Quantitative analysis of ciliary beating in primary ciliary dyskinesia: a pilot study.

Details

Serval ID
serval:BIB_02D47FE34E37
Type
Article: article from journal or magazin.
Collection
Publications
Institution
Title
Quantitative analysis of ciliary beating in primary ciliary dyskinesia: a pilot study.
Journal
Orphanet journal of rare diseases
Author(s)
Papon J.F., Bassinet L., Cariou-Patron G., Zerah-Lancner F., Vojtek A.M., Blanchon S., Crestani B., Amselem S., Coste A., Housset B., Escudier E., Louis B.
ISSN
1750-1172 (Electronic)
ISSN-L
1750-1172
Publication state
Published
Issued date
11/10/2012
Peer-reviewed
Oui
Volume
7
Pages
78
Language
english
Notes
Publication types: Journal Article ; Research Support, Non-U.S. Gov't
Publication Status: epublish
Abstract
Primary ciliary dyskinesia (PCD) is a rare congenital respiratory disorder characterized by abnormal ciliary motility leading to chronic airway infections. Qualitative evaluation of ciliary beat pattern based on digital high-speed videomicroscopy analysis has been proposed in the diagnosis process of PCD. Although this evaluation is easy in typical cases, it becomes difficult when ciliary beating is partially maintained. We postulated that a quantitative analysis of beat pattern would improve PCD diagnosis. We compared quantitative parameters with the qualitative evaluation of ciliary beat pattern in patients in whom the diagnosis of PCD was confirmed or excluded.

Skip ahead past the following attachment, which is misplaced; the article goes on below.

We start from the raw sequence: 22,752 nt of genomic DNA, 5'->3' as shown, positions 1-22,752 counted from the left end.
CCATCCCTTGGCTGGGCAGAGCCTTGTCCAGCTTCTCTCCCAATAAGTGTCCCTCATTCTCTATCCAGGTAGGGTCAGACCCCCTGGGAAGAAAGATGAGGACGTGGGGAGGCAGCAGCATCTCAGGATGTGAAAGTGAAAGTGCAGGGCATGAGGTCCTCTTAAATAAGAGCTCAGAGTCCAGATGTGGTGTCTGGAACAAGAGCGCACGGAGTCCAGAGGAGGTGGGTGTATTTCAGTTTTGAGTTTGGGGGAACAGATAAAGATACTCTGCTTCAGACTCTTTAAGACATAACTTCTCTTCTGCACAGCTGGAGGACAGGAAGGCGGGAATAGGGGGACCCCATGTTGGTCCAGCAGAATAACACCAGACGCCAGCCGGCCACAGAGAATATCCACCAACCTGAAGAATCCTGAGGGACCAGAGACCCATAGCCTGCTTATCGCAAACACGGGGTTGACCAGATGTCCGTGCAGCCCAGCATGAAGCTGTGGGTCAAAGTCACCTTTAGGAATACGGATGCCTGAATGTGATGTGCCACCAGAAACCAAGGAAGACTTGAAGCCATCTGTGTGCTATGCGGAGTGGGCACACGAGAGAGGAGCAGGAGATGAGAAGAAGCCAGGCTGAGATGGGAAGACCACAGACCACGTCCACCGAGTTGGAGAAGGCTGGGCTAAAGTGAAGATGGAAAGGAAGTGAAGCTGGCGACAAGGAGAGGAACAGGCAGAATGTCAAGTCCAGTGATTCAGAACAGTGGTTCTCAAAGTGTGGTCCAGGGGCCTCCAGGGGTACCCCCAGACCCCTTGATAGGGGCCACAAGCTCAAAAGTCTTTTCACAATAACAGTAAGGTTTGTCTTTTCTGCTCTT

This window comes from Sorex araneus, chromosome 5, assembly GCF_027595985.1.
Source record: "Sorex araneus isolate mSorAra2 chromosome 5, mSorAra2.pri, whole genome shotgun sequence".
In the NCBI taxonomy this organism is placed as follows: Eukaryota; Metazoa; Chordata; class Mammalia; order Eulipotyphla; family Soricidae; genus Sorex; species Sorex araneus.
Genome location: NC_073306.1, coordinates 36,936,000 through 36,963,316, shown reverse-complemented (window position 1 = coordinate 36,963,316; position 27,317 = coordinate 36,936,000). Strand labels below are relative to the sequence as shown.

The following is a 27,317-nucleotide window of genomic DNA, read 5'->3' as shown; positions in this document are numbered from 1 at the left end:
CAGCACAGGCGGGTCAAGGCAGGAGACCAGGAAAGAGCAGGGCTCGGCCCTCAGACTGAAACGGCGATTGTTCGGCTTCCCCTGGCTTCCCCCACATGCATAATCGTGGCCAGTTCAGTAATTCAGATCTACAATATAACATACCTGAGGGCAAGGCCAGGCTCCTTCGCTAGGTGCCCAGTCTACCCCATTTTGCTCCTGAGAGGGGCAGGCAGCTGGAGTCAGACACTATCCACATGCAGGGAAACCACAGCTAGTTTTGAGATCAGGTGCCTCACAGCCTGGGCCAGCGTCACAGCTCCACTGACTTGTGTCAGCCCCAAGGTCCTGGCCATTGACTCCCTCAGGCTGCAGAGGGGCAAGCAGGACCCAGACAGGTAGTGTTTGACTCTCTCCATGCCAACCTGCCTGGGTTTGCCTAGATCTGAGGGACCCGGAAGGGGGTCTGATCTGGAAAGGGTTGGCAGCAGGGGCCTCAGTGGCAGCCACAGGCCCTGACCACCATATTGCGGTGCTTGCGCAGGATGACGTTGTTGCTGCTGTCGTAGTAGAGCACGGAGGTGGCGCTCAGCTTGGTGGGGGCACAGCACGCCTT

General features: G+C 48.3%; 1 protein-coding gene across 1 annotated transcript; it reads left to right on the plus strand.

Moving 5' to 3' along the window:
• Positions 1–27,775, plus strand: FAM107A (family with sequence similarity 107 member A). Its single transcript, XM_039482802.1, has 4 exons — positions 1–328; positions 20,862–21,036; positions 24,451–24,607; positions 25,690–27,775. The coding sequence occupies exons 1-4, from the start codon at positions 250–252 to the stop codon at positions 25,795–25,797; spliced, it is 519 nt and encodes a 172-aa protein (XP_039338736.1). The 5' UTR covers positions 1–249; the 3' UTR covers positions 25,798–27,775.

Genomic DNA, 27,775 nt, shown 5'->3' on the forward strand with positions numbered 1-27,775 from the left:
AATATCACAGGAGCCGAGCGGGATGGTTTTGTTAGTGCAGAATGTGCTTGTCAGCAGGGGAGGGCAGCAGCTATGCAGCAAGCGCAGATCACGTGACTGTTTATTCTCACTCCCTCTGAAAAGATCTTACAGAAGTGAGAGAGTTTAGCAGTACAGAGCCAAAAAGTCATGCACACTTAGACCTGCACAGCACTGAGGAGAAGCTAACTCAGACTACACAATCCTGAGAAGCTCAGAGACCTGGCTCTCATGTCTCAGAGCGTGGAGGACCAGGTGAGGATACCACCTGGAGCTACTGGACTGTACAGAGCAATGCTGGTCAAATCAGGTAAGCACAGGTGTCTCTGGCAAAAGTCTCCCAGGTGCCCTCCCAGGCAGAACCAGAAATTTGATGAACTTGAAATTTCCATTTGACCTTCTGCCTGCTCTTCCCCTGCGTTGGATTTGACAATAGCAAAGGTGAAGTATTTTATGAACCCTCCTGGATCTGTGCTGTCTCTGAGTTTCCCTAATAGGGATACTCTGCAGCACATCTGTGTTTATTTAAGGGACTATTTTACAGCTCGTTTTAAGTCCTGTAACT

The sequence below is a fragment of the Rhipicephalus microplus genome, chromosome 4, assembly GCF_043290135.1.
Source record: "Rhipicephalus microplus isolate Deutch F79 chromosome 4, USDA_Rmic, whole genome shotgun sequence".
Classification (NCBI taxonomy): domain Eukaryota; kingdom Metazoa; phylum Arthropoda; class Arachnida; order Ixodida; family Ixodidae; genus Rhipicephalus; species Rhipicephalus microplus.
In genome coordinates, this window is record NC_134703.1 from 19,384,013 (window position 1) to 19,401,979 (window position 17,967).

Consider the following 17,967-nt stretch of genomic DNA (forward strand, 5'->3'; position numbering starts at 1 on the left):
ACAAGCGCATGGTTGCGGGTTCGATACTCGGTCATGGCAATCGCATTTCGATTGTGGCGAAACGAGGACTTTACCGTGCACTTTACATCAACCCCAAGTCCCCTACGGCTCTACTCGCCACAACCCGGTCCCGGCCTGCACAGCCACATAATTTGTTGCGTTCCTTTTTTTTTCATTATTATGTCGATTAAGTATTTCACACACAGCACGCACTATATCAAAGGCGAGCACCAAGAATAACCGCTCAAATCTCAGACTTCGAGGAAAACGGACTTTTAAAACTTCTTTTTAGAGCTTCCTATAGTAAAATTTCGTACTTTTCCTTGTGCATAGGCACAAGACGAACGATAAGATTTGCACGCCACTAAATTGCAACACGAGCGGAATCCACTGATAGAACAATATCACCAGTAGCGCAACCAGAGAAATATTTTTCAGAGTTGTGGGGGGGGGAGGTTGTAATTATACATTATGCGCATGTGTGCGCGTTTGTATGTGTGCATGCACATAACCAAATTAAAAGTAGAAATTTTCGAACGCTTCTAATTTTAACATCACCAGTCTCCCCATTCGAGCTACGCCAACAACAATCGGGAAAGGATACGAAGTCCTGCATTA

Nasal nitric oxide measurement, nasal brushings and biopsies were performed prospectively in 34 patients with suspected PCD. In combination with qualitative analysis, 12 quantitative parameters of ciliary beat pattern were determined on high-speed videomicroscopy recordings of beating ciliated edges. The combination of ciliary ultrastructural abnormalities on transmission electron microscopy analysis with low nasal nitric oxide levels was the "gold standard" used to establish the diagnosis of PCD.
This "gold standard" excluded PCD in 15 patients (non-PCD patients), confirmed PCD in 10 patients (PCD patients) and was inconclusive in 9 patients. Among the 12 parameters, the distance traveled by the cilium tip weighted by the percentage of beating ciliated edges presented 96% sensitivity and 95% specificity. Qualitative evaluation and quantitative analysis were concordant in non-PCD patients. In 9/10 PCD patients, quantitative analysis was concordant with the "gold standard", while the qualitative evaluation was discordant with the "gold standard" in 3/10 cases. Among the patients with an inconclusive "gold standard", the use of quantitative parameters supported PCD diagnosis in 4/9 patients (confirmed by the identification of disease-causing mutations in one patient) and PCD exclusion in 2/9 patients.
When the beat pattern is normal or virtually immotile, the qualitative evaluation is adequate to study ciliary beating in patients suspected for PCD. However, when cilia are still beating but with moderate alterations (more than 40% of patients suspected for PCD), quantitative analysis is required to precise the diagnosis and can be proposed to select patients eligible for TEM.
Keywords
Adolescent, Adult, Child, Cilia/pathology, Cilia/ultrastructure, Female, Humans, Kartagener Syndrome/diagnosis, Kartagener Syndrome/metabolism, Male, Microscopy, Electron, Microscopy, Video, Middle Aged, Nitric Oxide/metabolism, Prospective Studies, Sensitivity and Specificity, Young Adult
Pubmed
Web of science
Open Access
Yes
Create date
15/05/2020 16:27
Last modification date
16/05/2020 5:26
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